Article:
Effects of progesterone on luteinizing hormone release and estradiol/progesterone ratio in the luteal phase of women superovulated for in vitro fertilization and embryo transfer.
Both groups were found to have experienced a significant decrease in systolic blood pressure by 1 month after treatment initiation; a significant reduction in septal thickness and LV mass index at 6 and 12 months. Transmitral flow E/A ratio and early diastolic mitral annular velocity at lateral wall significantly improved at 12 months. On the other hand, a significant improvement of global longitudinal strain was observed earlier than the above indexes at 3, 6, and 12 months. Ar-A duration difference was significantly decreased at 3 months. The global circumferential strain improved significantly at 3 months, but there were no significant changes in mid-/apical circumferential and radial strains throughout the study period.
In June 2011, a total of 60% of patients with overlapping simvastatin-CCB claims and 94% of patients with overlapping simvastatin-non-CCB claims were prescribed an against-label combination. As of March 2012, a total of 41% and 93% of patients continued to be prescribed against-label simvastatin-CCB and simvastatin-non-CCB combinations, respectively. The most commonly prescribed dose of simvastatin was 20 mg (39%). Against-label combinations were most commonly prescribed at a simvastatin dose of 40 mg (56%). Amlodipine was the most commonly prescribed CCB in combination with simvastatin (70%) and the most common CCB prescribed against-label (67%).
The present study was performed to compare cardioprotective effects of an angiotensin-converting-enzyme inhibitor, imidapril, and of a Ca2+ channel antagonist, amlodipine, against the cardiac hypertrophy in male spontaneously hypertensive rats (SHRs) at the established stage of hypertension. Fifteen-week-old SHRs were given imidapril (2 and 5 mg/kg/day) or amlodipine (10 mg/kg/day) by gavage for 8 weeks. Three hours after the 1st treatment, imidapril moderately reduced blood pressure without changing heart rate, while amlodipine caused a marked reduction in blood pressure accompanied by transient tachycardia. At the end of the treatments, ventricular weight in the imidapril-treated groups was markedly lower, but that in the amlodipine-treated group was only slightly lower than that in the vehicle-treated group. Myocardial collagen content in the imidapril-treated group tended to be decreased, and significant reduction was observed in the low-dose group. In another experiment, the isolated heart of the imidapril-treated animals demonstrated better cardiac compliance than that in the vehicle-treated animals. In contrast, amlodipine failed to improve cardiac function. The present results suggest that imidapril possesses advantageous effects to prevent cardiac hypertrophy and deteriorated cardiac function in SHRs of established stage of hypertension as compared with amlodipine.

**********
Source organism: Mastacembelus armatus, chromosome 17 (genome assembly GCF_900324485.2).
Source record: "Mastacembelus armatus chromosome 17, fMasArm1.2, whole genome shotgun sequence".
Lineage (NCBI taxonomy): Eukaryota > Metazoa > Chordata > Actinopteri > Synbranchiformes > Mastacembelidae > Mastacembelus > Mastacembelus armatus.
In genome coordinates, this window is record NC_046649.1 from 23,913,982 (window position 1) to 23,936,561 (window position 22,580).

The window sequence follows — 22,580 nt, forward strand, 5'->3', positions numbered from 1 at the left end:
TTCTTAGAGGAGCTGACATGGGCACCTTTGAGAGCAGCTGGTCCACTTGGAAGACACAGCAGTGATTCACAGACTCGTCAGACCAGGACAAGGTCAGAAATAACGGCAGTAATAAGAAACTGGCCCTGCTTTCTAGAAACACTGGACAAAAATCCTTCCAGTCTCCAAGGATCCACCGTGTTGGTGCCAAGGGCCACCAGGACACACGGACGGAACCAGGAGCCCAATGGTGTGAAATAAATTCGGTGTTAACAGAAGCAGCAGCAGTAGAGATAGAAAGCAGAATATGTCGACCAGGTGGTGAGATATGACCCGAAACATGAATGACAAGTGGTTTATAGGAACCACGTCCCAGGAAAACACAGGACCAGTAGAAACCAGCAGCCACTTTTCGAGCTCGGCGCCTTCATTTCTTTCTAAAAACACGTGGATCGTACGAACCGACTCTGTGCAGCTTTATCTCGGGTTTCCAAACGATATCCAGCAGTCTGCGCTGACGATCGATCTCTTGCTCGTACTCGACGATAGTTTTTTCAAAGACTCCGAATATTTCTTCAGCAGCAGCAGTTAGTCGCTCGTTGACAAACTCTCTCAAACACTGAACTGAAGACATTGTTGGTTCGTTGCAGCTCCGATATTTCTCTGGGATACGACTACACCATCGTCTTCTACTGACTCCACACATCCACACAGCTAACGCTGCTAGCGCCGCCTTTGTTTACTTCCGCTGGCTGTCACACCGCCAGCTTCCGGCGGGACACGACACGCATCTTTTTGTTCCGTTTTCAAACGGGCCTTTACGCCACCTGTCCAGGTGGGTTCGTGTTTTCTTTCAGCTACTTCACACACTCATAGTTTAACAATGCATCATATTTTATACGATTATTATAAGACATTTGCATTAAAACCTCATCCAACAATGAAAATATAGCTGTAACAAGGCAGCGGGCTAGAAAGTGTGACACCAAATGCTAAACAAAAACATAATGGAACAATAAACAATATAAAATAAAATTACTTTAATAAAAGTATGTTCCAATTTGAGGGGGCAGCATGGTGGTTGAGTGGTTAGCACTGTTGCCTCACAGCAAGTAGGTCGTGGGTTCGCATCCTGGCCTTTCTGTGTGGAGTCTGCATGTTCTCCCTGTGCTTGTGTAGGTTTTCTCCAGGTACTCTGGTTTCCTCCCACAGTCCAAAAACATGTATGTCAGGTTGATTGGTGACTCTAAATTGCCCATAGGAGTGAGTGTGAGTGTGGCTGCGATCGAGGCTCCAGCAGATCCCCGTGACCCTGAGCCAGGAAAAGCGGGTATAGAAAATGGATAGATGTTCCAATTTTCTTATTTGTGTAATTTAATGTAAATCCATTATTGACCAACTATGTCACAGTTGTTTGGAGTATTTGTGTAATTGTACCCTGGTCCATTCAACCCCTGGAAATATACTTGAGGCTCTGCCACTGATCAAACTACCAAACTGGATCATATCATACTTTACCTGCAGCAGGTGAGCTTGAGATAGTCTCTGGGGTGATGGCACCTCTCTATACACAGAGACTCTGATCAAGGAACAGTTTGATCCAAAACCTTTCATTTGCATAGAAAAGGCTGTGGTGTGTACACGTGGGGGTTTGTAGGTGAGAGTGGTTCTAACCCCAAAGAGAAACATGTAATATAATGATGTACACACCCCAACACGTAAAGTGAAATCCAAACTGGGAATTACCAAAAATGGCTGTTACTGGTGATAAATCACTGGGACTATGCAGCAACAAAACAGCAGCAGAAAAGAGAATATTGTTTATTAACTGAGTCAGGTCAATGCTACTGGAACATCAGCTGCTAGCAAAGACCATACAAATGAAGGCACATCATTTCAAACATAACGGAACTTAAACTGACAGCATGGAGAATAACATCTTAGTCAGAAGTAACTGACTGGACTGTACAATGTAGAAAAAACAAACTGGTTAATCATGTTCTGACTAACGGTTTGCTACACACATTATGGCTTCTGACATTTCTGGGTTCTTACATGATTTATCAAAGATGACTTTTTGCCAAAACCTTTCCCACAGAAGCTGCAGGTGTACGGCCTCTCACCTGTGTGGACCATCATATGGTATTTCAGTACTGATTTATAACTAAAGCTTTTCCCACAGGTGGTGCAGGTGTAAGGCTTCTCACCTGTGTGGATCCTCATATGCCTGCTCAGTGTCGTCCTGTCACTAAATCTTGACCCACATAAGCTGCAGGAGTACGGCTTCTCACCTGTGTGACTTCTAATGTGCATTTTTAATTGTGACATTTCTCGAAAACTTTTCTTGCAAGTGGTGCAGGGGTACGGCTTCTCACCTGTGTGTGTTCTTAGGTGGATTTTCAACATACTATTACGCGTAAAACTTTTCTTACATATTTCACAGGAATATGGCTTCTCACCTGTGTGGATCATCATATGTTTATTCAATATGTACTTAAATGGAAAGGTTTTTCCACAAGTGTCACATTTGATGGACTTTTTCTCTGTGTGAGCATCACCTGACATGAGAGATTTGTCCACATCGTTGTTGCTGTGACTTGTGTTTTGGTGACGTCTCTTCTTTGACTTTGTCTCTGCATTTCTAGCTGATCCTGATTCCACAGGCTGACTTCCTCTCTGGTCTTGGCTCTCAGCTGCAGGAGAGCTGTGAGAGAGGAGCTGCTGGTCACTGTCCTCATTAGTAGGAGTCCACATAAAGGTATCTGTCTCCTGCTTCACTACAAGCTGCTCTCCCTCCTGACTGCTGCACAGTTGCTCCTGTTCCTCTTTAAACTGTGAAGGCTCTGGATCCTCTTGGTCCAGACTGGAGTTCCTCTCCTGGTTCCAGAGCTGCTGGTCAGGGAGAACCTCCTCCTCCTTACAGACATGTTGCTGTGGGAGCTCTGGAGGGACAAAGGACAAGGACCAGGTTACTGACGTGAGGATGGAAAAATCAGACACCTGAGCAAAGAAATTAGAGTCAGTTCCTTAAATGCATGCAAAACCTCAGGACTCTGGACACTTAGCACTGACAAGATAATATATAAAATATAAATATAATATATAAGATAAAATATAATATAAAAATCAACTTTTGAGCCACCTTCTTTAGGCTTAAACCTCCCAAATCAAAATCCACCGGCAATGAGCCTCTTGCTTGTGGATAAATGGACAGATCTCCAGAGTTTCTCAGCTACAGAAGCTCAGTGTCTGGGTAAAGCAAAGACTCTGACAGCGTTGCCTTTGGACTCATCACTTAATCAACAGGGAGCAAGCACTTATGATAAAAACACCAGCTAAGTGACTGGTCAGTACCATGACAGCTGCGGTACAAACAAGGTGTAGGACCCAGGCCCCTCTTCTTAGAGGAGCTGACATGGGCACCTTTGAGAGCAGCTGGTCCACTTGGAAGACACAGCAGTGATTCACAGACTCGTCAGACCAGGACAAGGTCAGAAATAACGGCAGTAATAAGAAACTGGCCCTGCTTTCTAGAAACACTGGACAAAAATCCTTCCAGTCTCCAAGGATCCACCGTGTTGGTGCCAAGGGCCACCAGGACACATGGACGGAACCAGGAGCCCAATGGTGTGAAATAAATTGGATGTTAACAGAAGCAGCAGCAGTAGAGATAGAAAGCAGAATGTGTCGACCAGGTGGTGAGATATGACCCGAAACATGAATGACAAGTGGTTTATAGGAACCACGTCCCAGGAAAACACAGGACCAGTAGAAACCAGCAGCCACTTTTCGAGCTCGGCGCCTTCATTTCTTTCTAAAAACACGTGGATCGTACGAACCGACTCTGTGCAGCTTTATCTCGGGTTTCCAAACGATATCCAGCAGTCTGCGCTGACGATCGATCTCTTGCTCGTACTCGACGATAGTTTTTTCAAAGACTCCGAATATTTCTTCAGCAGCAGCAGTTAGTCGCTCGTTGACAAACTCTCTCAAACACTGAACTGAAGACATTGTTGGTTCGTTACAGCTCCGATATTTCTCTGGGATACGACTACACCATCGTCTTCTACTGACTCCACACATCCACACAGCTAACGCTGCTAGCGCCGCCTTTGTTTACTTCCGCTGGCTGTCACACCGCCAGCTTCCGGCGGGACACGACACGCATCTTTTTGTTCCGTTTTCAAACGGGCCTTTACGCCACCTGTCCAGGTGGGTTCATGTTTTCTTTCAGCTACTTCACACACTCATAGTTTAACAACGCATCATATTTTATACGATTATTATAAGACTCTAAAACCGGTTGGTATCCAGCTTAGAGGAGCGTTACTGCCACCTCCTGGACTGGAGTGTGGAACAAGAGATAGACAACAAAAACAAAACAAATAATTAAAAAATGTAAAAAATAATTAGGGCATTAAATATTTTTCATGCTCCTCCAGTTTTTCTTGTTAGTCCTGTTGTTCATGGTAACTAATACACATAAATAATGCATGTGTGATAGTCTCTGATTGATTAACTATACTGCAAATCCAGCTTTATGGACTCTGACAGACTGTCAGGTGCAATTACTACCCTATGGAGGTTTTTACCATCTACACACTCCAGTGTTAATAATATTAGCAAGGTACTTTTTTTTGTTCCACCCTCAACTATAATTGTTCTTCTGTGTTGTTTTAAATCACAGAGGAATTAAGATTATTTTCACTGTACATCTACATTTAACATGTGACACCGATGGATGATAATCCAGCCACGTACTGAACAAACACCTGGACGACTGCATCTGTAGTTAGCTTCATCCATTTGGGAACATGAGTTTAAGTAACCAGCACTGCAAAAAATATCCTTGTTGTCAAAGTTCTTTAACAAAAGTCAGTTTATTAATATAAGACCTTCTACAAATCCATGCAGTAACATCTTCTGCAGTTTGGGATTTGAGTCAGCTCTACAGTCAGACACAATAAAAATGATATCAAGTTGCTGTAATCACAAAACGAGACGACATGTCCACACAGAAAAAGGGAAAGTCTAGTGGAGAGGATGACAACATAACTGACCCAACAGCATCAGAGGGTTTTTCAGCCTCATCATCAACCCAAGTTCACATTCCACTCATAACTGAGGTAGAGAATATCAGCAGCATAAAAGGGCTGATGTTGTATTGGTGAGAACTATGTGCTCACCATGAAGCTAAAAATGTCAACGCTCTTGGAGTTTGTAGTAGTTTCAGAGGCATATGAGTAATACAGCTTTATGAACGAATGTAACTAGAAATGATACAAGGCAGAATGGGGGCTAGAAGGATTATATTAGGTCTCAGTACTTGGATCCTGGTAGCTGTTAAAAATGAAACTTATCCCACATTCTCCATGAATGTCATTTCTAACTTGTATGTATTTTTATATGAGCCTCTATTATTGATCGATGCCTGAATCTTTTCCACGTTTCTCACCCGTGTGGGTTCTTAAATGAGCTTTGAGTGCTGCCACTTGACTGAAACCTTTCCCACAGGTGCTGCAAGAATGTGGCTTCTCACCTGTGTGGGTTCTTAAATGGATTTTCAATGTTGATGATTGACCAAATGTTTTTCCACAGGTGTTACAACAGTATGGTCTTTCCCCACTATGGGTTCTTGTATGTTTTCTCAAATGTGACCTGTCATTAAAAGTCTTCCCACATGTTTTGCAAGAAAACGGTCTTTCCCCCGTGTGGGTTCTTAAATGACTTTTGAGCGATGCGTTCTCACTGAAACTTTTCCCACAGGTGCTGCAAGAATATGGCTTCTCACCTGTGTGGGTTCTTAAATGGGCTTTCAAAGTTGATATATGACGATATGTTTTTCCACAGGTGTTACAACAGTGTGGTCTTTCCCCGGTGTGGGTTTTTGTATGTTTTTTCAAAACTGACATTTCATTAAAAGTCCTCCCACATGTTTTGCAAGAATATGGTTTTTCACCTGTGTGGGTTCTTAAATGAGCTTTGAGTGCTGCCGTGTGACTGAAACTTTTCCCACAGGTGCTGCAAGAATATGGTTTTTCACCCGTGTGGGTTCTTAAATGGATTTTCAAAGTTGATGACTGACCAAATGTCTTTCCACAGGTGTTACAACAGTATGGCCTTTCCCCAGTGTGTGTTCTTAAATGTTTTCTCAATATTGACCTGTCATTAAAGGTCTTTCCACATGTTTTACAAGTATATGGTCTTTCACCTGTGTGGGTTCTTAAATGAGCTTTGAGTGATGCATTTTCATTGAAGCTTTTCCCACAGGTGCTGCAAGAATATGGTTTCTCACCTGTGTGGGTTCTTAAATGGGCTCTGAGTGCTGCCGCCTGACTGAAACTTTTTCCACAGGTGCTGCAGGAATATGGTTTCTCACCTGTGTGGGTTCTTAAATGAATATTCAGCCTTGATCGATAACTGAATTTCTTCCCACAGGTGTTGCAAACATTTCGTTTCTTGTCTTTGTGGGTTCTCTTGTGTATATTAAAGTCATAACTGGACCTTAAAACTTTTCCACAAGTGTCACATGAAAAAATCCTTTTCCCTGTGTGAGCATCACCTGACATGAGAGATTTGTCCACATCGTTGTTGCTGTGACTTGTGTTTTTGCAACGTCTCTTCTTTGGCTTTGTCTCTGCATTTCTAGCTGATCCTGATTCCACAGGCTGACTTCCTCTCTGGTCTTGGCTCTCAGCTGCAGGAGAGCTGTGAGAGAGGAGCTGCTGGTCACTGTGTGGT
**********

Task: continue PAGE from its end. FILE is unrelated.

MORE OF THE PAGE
Most patients with hypertension require more than one drug to attain recommended blood pressure (BP) targets. Initiating therapy with two agents is recommended for patients at high risk of a cardiovascular event or with a BP > 20/10 mmHg above goal. Combination therapy is effective when comprised of agents with complementary mechanisms of action, such as calcium channel blockers (CCBs) and angiotensin II-receptor blockers (ARBs). Two fixed-dose CCB/ARB combinations are approved in the US: amlodipine/valsartan (AML/VAL) and amlodipine/olmesartan medoxomil (AML/OM).
Prehypertension has been associated with adverse cerebrovascular events and brain damage. The aims of this study were to investigate ⅰ) whether short‑ and long-term treatments with losartan or amlodipine for prehypertension were able to prevent blood pressure (BP)-linked brain damage, and ⅱ) whether there is a difference in the effectiveness of treatment with losartan and amlodipine in protecting BP-linked brain damage. In the present study, prehypertensive treatment with losartan and amlodipine (6 and 16 weeks treatment with each drug) was performed on 4-week‑old stroke-prone spontaneously hypertensive rats (SHRSP). The results showed that long-term (16 weeks) treatment with losartan is the most effective in lowering systolic blood pressure in the long term (up to 40 weeks follow-up). Additionally, compared with the amlodipine treatment groups, the short‑ and long-term losartan treatments protected SHRSP from stroke and improved their brains structurally and functionally more effectively, with the long-term treatment having more benefits. Mechanistically, the short‑ and long-term treatments with losartan reduced the activity of the local renin-angiotensin-aldosterone system (RAAS) in a time-dependent manner and more effectively than their respective counterpart amlodipine treatment group mainly by decreasing AT1R levels and increasing AT2R levels in the cerebral cortex. By contrast, the amlodipine treatment groups inhibited brain cell apoptosis more effectively as compared with the losartan treatment groups mainly through the suppression of local oxidative stress. Taken together, the results suggest that long-term losartan treatment for prehypertension effectively protects SHRSP from stroke-induced brain damage, and this protection is associated with reduced local RAAS activity than with brain cell apoptosis. Thus, the AT1R receptor blocker losartan is a good candidate drug that may be used in the clinic for long-term treatment on prehypertensive populations in order to prevent BP-linked brain damage.